Editors Blog – Taking a position on GPS tracking
Super-S technology by u-blox brings precision for accurate positioning without draining the battery of wearable devices
Sports watches and asset trackers bring positioning data to users so they can track movements and activity. To date, the positioning has been approximate but Super-S technology developed by u-blox heightens positioning accuracy by tracking up to four global navigation satellite systems (GNSS). This means, that even in environments that can be problematic, such as natural canyons and urban ones, where tall buildings can obfuscate positioning data, wearables using the M10 receiver technology can provide more accurate positioning information more quickly than conventional receivers, says u-blox.
A critical parameter for wearable devices is that M10 consumes five times less than the company’s earlier GNSS-based technology – just 12mW in continuous tracking mode. This increases battery life, which is a fundamental requirement for wearable devices which rely on batteries.
The M10 chip is in a QFN package, measuring 4.0 x 4.0mm, which is 35 per cent smaller than the u-blox M8 package.
u-blox has introduced the MAX- M10S GNSS module and the UBX-M10050 GNSS chipset, both based on M10 technology and the u-center GNSS evaluation software to support developers. No external components are required for use with the module, confirms u-blox.
Figure 1: The MAX-M10S GNSS module (left) and UBX-M10050 GNSS chipset are sampling now with production quantities expected in Q3 2021.
The receiver’s Super-S technology helps distinguish positioning signals from background noise, allowing the receiver to capture positioning data even when satellite signals are weak. It is also characterised by high RF sensitivity, enabling it to be used with small antennae, so that the form factor of a wearable device, such as a sports watch, can be minimised. This sensitivity also reduces the time to initialise the first position fix, which also contributes to lower systemic power consumption. A Super-E mode can be selected to further extend battery life, adds u-blox.
Raw GNSS data is analysed to detect spoofed signals, jamming strategies and the use of embedded filters to reduce in-band RF interference.
u-blox also offers the AssistNow GNSS positioning service. This can be free of charge or, for higher levels of support, there is a recurring fee.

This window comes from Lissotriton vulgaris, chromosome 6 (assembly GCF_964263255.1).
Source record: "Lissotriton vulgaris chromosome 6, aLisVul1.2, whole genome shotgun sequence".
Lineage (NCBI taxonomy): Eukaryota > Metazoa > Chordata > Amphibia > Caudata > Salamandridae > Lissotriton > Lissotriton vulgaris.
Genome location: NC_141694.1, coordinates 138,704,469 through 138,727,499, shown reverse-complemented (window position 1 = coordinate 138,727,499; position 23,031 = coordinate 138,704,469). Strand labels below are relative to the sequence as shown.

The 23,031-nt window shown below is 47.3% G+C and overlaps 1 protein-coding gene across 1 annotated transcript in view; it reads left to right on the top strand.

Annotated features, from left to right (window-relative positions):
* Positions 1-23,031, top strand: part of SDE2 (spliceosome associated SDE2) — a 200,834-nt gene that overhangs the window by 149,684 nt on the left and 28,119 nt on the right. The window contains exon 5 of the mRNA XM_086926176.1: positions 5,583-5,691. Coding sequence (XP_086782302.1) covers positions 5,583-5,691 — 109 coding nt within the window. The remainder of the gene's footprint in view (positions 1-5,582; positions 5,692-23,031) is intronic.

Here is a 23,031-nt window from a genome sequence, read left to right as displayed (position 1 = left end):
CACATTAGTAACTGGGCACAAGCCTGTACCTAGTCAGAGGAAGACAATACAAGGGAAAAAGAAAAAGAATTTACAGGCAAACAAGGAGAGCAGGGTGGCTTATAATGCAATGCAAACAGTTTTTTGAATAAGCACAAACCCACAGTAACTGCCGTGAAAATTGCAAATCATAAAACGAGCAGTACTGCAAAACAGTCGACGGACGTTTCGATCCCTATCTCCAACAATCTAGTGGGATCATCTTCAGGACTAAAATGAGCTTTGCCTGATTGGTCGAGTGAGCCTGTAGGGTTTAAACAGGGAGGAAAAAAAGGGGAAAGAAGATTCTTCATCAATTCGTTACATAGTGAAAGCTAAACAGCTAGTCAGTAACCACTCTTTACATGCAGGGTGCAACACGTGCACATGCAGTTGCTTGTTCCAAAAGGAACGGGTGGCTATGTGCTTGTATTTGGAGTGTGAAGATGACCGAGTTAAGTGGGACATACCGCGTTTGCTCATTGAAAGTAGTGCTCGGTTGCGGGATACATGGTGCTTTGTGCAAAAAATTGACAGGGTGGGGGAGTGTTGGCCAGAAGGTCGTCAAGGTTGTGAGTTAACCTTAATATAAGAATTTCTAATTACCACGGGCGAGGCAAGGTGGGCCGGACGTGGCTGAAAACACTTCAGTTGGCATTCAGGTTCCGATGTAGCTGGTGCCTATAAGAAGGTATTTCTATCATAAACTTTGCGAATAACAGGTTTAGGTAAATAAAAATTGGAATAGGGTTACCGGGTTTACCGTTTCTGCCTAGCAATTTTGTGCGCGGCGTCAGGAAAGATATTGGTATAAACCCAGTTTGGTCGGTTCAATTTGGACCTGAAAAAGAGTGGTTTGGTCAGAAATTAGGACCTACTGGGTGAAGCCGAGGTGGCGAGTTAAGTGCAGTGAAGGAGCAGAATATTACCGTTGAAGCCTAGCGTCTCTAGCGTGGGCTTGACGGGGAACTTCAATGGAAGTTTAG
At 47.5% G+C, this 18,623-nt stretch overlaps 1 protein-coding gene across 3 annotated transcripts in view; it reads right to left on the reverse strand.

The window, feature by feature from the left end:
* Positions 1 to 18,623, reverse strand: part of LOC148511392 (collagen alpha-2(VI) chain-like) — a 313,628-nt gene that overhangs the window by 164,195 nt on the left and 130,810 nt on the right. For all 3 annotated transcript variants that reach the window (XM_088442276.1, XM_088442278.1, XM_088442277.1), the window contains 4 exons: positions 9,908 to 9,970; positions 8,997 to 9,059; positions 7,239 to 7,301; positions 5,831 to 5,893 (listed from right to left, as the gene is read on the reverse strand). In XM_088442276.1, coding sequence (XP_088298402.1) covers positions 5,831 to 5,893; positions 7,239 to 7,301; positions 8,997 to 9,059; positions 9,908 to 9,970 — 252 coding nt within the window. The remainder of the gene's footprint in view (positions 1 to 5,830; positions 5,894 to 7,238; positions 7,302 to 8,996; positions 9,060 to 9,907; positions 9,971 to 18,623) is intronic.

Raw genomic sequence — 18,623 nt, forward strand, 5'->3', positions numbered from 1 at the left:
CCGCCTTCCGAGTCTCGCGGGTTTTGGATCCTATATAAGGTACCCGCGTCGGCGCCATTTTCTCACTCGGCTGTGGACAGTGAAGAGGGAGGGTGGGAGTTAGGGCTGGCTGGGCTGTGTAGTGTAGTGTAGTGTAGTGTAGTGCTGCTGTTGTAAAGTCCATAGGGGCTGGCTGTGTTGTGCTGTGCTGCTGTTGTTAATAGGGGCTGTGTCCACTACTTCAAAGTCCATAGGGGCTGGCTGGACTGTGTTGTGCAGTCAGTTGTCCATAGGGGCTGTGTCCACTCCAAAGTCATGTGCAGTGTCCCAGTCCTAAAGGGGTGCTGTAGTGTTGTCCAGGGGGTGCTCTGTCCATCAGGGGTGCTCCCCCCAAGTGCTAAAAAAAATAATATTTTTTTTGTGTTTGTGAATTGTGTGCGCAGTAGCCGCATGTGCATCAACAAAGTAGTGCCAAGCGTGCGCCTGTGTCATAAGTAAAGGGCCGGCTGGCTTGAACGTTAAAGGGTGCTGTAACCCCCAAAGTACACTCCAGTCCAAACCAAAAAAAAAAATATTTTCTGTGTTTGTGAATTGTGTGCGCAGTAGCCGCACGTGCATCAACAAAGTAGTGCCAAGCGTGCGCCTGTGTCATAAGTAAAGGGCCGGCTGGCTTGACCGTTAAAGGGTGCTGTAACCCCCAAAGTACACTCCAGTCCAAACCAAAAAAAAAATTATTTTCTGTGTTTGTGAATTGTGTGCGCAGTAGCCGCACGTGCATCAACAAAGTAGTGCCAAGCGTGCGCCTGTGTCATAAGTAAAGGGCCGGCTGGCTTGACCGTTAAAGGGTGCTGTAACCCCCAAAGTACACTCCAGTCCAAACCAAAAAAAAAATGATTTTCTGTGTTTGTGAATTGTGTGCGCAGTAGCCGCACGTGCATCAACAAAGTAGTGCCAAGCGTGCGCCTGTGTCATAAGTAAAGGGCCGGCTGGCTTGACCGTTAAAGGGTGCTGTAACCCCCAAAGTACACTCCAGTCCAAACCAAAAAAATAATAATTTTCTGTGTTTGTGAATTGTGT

Commenting on the launch, u-blox’s product manager, Product Center Positioning, Bernd Heidtmann, said: “We have increased concurrent reception of satellite signals by a GNSS platform from three to four constellations and improved the power consumption level five-fold compared to previous generations while shrinking the chip size by 35 per cent.”
Engineering samples of the UBX-M10050-KB and MAX-M10S have been available since November and initial production is scheduled for Q3 2021. The EVK-M101 will begin sampling in January 2021, with production also slated for Q3.
Figure 2: This map shows data from live tests, using data from a standard GNSS chip (in red) and the same data using Focal Point Positioning Supercorreleation software (in blue).
In another announcement, the Swiss company announced a deal with UK-based Focal Point Positioning to integrate its Supercorrelation technology into its GNSS systems for smart, wearable and tracking devices for smart health and wellness applications but also for smart city projects, using location-secure IoT technology.
This tracking technology addresses GNSS multi-path interference which can occur when satellite signals bounce off tall buildings, which impairs positioning outputs. At best, this can mislead urban users with a location dot in the wrong place or moving in the wrong direction. In autonomous vehicles it could lead to vehicles driving in the wrong lane, risking a collision.
Supercorrelation uses software to detect and reject reflected signals, to improve the performance of GNSS devices without requiring additional hardware or applications. It can also contribute to the detection and rejection of GNSS spoofing signals, which can prove disorientating in wearable devices but hazardous to autonomous vehicles, ships, and aviation systems.